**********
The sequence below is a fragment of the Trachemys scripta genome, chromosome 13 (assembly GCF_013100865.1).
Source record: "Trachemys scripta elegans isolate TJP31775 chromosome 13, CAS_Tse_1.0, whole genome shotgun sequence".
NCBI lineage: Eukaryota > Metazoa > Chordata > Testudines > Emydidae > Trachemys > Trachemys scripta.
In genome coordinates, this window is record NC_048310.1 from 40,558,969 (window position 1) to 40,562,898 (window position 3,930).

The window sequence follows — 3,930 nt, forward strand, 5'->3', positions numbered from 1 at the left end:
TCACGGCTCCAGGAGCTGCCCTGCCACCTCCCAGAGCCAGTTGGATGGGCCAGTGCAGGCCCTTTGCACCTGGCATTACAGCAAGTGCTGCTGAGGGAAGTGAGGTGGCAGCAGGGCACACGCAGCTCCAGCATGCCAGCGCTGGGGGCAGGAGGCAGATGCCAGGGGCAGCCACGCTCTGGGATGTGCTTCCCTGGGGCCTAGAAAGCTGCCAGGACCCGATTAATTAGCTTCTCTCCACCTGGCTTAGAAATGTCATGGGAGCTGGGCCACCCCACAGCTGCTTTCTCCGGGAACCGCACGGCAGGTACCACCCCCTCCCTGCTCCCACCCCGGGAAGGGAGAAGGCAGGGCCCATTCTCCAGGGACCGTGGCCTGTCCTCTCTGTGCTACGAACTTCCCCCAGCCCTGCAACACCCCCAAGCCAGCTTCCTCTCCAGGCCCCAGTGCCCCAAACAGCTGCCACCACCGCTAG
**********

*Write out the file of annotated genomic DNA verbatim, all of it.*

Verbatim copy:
The sequence below is a fragment of the Trachemys scripta genome, chromosome 13 (assembly GCF_013100865.1).
Source record: "Trachemys scripta elegans isolate TJP31775 chromosome 13, CAS_Tse_1.0, whole genome shotgun sequence".
NCBI lineage: Eukaryota > Metazoa > Chordata > Testudines > Emydidae > Trachemys > Trachemys scripta.
In genome coordinates, this window is record NC_048310.1 from 40,558,969 (window position 1) to 40,562,898 (window position 3,930).

The window sequence follows — 3,930 nt, forward strand, 5'->3', positions numbered from 1 at the left end:
TCACGGCTCCAGGAGCTGCCCTGCCACCTCCCAGAGCCAGTTGGATGGGCCAGTGCAGGCCCTTTGCACCTGGCATTACAGCAAGTGCTGCTGAGGGAAGTGAGGTGGCAGCAGGGCACACGCAGCTCCAGCATGCCAGCGCTGGGGGCAGGAGGCAGATGCCAGGGGCAGCCACGCTCTGGGATGTGCTTCCCTGGGGCCTAGAAAGCTGCCAGGACCCGATTAATTAGCTTCTCTCCACCTGGCTTAGAAATGTCATGGGAGCTGGGCCACCCCACAGCTGCTTTCTCCGGGAACCGCACGGCAGGTACCACCCCCTCCCTGCTCCCACCCCGGGAAGGGAGAAGGCAGGGCCCATTCTCCAGGGACCGTGGCCTGTCCTCTCTGTGCTACGAACTTCCCCCAGCCCTGCAACACCCCCAAGCCAGCTTCCTCTCCAGGCCCCAGTGCCCCAAACAGCTGCCACCACCGCTAG